Maybe this is it. Tumultuous turning points in history are often scarcely noted as they happen because the changes are so incremental and mundane that they do not seem to be much more than little local difficulties. But perhaps we are living through the dying moments of what will one day be seen as a golden age of mass prosperity and individual freedom that is destined to become mythic in the eyes of later generations. What are the tiny steps that might be harbingers of this great collapse of the Age of Affluence with its expectations of self-determination and mobility? Has your energy supplier doubled your charges, or gone bust and handed you over to one of the small number of monopolistic corporations that will now control delivery of the most essential commodity in modern life? Well, you say, that could just be a consequence of global gas shortages. But hasn’t the running down of gas supplies been a deliberate climate policy, without any proper thought being given to how inadequate the alternatives to gas might be? (Windmills are useless when the wind doesn’t blow. Who knew?) Isn’t the Government now preparing to decree, in unprecedented statutory detail, precisely how you will be permitted to access the essential life-sustaining heating and fuel that your household requires? And will this effectively mean that the supply will take so much of your income that your consumption (and hence your lifestyle choices) will have to be sharply reduced? Is the government quite deliberately proposing to make what have become the standards of living that ordinary people expect, so expensive and problematic that they will, once again, become the province of the rich and powerful?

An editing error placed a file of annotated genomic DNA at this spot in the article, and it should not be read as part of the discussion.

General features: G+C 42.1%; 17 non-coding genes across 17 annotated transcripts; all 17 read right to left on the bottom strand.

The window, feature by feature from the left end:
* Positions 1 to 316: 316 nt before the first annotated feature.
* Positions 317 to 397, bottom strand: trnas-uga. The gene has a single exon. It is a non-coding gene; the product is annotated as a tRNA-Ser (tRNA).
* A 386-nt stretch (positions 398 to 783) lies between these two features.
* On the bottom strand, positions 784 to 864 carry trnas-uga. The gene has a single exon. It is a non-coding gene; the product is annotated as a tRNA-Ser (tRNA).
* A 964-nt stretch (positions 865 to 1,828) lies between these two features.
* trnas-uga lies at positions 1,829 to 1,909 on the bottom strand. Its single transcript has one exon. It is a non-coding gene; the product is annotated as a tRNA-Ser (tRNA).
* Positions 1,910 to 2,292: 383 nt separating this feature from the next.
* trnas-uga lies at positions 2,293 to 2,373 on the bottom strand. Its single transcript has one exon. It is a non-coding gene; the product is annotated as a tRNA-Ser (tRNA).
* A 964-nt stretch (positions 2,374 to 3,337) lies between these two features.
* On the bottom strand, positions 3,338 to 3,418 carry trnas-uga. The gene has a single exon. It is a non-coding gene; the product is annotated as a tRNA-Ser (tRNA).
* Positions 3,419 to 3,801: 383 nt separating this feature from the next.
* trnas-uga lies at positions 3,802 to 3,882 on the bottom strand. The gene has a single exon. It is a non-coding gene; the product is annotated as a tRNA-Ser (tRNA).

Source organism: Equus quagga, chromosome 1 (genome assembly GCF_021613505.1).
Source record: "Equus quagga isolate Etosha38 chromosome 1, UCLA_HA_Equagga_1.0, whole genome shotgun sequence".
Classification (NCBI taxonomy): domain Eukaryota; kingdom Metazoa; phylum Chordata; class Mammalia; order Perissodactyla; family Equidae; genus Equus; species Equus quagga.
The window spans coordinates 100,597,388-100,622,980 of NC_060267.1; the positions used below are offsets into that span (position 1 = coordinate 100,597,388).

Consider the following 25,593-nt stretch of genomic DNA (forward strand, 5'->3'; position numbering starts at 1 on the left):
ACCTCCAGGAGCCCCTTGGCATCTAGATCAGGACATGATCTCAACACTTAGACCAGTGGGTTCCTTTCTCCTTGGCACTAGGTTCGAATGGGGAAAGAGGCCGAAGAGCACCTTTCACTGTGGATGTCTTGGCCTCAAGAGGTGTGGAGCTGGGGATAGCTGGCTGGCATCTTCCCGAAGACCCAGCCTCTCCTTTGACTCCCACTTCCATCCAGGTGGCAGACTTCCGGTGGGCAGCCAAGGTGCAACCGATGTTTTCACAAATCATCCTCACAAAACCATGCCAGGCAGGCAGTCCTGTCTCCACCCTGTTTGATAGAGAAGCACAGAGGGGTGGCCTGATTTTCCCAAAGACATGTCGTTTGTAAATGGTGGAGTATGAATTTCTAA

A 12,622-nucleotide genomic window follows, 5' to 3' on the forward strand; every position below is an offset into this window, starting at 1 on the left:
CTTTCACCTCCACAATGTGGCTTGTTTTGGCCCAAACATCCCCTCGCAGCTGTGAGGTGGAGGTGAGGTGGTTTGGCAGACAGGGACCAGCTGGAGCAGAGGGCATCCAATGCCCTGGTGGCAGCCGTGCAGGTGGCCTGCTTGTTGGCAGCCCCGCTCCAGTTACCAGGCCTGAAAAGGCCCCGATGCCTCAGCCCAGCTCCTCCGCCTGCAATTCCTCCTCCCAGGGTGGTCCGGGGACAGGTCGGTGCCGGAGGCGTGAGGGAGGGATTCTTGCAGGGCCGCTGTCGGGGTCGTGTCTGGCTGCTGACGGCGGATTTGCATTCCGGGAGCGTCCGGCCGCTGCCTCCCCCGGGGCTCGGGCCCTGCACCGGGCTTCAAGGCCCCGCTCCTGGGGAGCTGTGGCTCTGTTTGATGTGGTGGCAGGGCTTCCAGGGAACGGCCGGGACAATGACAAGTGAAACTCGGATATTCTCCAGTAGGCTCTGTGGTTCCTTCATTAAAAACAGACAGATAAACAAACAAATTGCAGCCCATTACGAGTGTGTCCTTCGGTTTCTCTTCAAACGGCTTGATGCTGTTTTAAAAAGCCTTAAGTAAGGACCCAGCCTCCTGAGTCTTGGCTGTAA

Perhaps you think it fanciful to talk of the end of an era in terms of fuel bills or private transport. But what is significant about these deprivations is their inexorable direction and the callousness with which they are proposed. Boris Johnson, doing his bizarre Marie Antoinette impersonation at the UN, seemed to have no understanding whatever of the hardship that his unthought-out, uncosted, unaccountable gallop to a green heaven would impose on huge swathes of the population who had come to think of themselves as free agents in an economically advanced, liberal society. There is a very serious misalignment here between what are still (just) the political assumptions on which we understand our modern governing priorities to rest, and what is coming to be taken as an incontrovertible truth that cannot be resisted: a messianic recipe for saving the world which is so apocalyptic that it must not be delayed or mitigated even by what was once our most sacred social principle – that governments should not enact measures which will inevitably damage the quality of life of people who are already disadvantaged. In other words, policies which disproportionately hurt the less well-off.